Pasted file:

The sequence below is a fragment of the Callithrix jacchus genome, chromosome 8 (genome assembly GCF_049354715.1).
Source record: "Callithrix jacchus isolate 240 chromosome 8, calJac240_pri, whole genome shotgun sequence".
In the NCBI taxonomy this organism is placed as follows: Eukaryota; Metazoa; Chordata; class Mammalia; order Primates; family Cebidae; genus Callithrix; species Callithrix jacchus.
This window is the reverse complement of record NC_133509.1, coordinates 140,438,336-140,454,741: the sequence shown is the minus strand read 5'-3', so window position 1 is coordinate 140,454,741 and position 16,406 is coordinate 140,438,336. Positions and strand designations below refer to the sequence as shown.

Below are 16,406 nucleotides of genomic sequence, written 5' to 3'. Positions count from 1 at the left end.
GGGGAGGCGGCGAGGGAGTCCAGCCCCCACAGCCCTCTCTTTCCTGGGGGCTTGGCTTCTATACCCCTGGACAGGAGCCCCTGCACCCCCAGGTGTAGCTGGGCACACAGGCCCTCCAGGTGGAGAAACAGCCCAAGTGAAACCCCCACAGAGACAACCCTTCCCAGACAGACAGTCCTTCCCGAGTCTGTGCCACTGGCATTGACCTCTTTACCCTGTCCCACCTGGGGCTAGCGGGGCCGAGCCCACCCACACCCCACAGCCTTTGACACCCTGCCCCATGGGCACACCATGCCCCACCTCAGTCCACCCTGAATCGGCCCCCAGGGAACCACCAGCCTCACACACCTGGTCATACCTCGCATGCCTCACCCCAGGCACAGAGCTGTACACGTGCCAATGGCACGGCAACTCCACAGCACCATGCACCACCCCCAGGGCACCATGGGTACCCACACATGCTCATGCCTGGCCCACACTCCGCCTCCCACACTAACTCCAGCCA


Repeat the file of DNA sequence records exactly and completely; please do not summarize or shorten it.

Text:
The sequence below is a fragment of the Callithrix jacchus genome, chromosome 8 (genome assembly GCF_049354715.1).
Source record: "Callithrix jacchus isolate 240 chromosome 8, calJac240_pri, whole genome shotgun sequence".
In the NCBI taxonomy this organism is placed as follows: Eukaryota; Metazoa; Chordata; class Mammalia; order Primates; family Cebidae; genus Callithrix; species Callithrix jacchus.
This window is the reverse complement of record NC_133509.1, coordinates 140,438,336-140,454,741: the sequence shown is the minus strand read 5'-3', so window position 1 is coordinate 140,454,741 and position 16,406 is coordinate 140,438,336. Positions and strand designations below refer to the sequence as shown.

Below are 16,406 nucleotides of genomic sequence, written 5' to 3'. Positions count from 1 at the left end.
GGGGAGGCGGCGAGGGAGTCCAGCCCCCACAGCCCTCTCTTTCCTGGGGGCTTGGCTTCTATACCCCTGGACAGGAGCCCCTGCACCCCCAGGTGTAGCTGGGCACACAGGCCCTCCAGGTGGAGAAACAGCCCAAGTGAAACCCCCACAGAGACAACCCTTCCCAGACAGACAGTCCTTCCCGAGTCTGTGCCACTGGCATTGACCTCTTTACCCTGTCCCACCTGGGGCTAGCGGGGCCGAGCCCACCCACACCCCACAGCCTTTGACACCCTGCCCCATGGGCACACCATGCCCCACCTCAGTCCACCCTGAATCGGCCCCCAGGGAACCACCAGCCTCACACACCTGGTCATACCTCGCATGCCTCACCCCAGGCACAGAGCTGTACACGTGCCAATGGCACGGCAACTCCACAGCACCATGCACCACCCCCAGGGCACCATGGGTACCCACACATGCTCATGCCTGGCCCACACTCCGCCTCCCACACTAACTCCAGCCA